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Similar laws have existed for many decades. In The Netherlands, privacy laws date back to the 1970s.

At least my reading of the GDRP is that it tries very hard not be a big burden. If you are a small company or organisation and you collect a minimal amount of information (for example to contact them) there is not a lot you have to do.

The main thing is, you are not allowed to be sloppy. If you collect personal data, you have to think about whether you should collect it at all, where to store it, process it, and when to delete it. And you have to tell people that before you ask them for personal data.

Nothing like, we just collect a bunch of data, give copies to everybody, and have no idea what we collected. That attitude no longer works.

If you set up food regulations, are you going to exempt restaurants with only one cook? Or have aviation regulations that do not apply to airlines with only one pilot?

Given that the entire GDRP is less then a hundred pages, you can easily read it in one evening and get an idea of what you can do, have to do, and what the corner cases are that you may need to discuss with a lawyer.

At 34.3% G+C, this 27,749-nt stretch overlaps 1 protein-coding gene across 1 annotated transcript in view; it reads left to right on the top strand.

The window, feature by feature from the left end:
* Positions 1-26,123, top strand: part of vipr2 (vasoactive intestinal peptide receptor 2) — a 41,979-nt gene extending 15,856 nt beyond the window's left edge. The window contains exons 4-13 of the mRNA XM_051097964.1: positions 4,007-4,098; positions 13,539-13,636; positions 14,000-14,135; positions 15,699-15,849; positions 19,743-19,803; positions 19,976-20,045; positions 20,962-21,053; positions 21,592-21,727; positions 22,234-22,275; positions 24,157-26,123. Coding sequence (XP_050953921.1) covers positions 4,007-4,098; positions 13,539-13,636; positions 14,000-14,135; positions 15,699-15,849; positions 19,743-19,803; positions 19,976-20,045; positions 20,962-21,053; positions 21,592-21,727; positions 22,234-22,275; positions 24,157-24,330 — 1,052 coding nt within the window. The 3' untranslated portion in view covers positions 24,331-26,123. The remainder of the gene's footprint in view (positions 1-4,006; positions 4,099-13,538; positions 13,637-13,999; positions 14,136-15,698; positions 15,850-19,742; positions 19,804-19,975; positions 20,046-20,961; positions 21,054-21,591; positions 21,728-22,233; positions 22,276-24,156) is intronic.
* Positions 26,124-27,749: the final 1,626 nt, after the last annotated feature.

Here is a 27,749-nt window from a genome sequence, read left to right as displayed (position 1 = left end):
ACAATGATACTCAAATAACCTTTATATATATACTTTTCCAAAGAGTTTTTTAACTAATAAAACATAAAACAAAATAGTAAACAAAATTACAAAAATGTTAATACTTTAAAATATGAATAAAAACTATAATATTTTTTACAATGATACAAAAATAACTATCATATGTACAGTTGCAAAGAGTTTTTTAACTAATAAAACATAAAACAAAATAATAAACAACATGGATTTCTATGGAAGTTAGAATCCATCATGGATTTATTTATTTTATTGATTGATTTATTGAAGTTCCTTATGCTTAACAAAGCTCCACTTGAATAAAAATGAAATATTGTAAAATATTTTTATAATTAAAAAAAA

> If you set up food regulations, are you going to exempt restaurants with only one cook?

But restaurants with only one cook can't afford a $300/h lawyer to tell them how to keep their shit hygienic!


And in the EU we have a different way of working. In the UK you can literally phone up the ICO and get free advice, specific advice on how to stay compliant.

If it turns out that you are in breach, they will write to you with information about what you're doign wrong and how to fix it.

In the EU we don't rely on lawyers for a fraction of the stuff you do in the US.




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